Before the first American troops stormed Omaha beach on D-Day, June 6, 1944, 19-year-old Naval electrician Gerald McDonnell felt his heart speed up as his metal-clad barge scraped against the sand. At the signal from his commanding officer, McDonnell released more than a thousand tiny rockets with the push of a button. The rockets' 35 tons of explosives marked the start of the Allied offensive that would turn the tide of World War II. Spared a second invasion experience (of Japan) by the dropping of atomic bombs on Hiroshima and Nagasaki, McDonnell returned home to Buffalo, New York in 1945. He was discharged honorably from the Navy in 1946.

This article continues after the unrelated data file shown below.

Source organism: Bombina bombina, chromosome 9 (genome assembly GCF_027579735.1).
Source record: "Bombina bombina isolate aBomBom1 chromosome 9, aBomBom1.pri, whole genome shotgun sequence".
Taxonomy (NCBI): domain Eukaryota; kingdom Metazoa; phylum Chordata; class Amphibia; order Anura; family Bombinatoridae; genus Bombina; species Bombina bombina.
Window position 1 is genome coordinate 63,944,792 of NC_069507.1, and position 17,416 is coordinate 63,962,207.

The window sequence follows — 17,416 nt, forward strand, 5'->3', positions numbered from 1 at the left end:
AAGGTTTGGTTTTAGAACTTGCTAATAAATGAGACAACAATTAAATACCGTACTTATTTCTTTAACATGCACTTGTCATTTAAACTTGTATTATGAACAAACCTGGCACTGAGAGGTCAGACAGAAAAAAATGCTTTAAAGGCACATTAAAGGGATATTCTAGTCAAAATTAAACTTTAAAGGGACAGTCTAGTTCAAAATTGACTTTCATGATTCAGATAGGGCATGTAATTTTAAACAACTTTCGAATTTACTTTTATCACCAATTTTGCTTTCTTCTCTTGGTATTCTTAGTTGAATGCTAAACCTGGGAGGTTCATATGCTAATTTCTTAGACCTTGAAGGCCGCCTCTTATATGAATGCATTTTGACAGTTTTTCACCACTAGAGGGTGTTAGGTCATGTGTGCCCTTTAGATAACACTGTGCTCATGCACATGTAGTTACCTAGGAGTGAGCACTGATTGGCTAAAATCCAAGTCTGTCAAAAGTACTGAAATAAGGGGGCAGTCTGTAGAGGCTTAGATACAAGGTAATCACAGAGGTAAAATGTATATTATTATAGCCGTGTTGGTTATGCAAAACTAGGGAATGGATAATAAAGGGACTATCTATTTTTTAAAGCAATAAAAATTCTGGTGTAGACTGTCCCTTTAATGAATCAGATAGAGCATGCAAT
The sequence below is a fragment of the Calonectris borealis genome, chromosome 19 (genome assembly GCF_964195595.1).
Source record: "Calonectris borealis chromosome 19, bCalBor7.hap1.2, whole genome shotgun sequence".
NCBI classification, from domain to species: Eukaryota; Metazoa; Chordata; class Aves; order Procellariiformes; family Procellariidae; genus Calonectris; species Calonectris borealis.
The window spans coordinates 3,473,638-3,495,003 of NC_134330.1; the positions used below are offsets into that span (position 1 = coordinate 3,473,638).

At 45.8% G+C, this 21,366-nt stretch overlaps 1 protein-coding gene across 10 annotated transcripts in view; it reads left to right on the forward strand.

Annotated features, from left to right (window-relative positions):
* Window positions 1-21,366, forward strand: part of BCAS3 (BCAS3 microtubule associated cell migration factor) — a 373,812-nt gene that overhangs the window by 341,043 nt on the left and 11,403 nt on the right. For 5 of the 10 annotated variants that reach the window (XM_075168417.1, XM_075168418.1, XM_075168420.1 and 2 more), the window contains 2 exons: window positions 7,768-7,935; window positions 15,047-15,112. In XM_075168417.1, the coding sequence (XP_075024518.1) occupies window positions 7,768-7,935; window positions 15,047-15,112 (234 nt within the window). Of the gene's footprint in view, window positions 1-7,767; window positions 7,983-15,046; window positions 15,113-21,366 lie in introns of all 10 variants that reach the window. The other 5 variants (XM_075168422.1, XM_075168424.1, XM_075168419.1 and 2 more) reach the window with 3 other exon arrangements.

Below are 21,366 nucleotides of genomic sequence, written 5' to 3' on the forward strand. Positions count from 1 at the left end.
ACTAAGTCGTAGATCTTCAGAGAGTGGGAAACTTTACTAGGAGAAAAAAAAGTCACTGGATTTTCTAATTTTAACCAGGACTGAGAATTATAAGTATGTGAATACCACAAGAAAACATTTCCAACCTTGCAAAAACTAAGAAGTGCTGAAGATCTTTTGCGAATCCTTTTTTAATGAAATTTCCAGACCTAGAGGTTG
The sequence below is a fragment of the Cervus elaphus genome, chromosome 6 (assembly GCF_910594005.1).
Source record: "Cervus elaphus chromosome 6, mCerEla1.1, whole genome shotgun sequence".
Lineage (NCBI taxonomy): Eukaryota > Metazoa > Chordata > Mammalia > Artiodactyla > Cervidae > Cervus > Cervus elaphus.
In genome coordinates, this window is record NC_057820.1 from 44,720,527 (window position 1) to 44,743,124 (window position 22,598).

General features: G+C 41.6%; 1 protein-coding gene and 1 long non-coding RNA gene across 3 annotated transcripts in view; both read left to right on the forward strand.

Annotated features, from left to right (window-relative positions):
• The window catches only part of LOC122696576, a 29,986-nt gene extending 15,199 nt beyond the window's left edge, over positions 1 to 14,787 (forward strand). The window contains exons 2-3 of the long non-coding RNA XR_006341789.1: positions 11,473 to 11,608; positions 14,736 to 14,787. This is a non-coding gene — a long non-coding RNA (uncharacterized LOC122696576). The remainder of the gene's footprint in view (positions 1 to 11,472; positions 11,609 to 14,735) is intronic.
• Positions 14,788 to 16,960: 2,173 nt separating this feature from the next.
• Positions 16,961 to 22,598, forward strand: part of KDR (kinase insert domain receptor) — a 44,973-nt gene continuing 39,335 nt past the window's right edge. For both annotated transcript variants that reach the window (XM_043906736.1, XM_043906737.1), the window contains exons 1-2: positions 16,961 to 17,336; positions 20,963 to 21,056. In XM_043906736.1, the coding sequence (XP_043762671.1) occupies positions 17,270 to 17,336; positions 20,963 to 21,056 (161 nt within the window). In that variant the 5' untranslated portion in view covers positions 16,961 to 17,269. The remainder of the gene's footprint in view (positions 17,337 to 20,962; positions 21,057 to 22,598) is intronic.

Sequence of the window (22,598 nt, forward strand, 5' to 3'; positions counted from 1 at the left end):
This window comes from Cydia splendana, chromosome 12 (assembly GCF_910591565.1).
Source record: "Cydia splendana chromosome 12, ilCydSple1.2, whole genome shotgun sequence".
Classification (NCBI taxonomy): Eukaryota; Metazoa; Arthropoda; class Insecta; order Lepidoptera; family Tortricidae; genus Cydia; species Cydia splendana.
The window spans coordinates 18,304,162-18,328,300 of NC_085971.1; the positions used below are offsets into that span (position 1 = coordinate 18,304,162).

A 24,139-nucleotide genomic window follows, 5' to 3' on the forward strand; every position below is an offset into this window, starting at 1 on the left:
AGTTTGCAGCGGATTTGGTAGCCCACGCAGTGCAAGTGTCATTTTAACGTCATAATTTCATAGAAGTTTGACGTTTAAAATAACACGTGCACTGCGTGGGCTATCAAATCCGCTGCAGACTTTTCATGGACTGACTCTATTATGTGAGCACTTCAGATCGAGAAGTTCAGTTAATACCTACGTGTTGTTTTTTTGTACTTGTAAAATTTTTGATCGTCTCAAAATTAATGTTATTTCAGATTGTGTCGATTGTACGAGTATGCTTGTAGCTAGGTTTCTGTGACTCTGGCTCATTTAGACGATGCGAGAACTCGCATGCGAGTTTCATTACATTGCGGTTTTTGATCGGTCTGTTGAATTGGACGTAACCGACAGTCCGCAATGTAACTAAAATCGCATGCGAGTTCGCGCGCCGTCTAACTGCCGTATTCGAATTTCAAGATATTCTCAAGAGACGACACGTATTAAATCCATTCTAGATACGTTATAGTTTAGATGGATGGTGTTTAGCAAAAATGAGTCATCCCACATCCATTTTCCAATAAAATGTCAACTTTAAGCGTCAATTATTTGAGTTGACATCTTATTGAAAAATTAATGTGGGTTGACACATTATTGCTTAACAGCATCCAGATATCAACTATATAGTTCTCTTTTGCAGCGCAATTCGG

The United States Congress passed the Servicemen’s Readjustment Act, or G.I. Bill, in 1944. It provided benefits to many veterans including disability pensions and financial grants for attending college. Gerald McDonnell began studying at Canisius College, a private Jesuit school in Buffalo, New York, in 1947. After graduating in 1950, he launched a successful business career. He became vice president of Fisher Scientific in Pittsburgh, Pennsylvania, before moving to Florida where he founded Tru-Par Co, a forklift company, with his brother-in-law. He and his wife, Lorraine, had four children and eight grandchildren. In the last few years of his working life, he ran Discount Travel in Marietta, Georgia, with his wife. Gerald McDonnell died in 2000.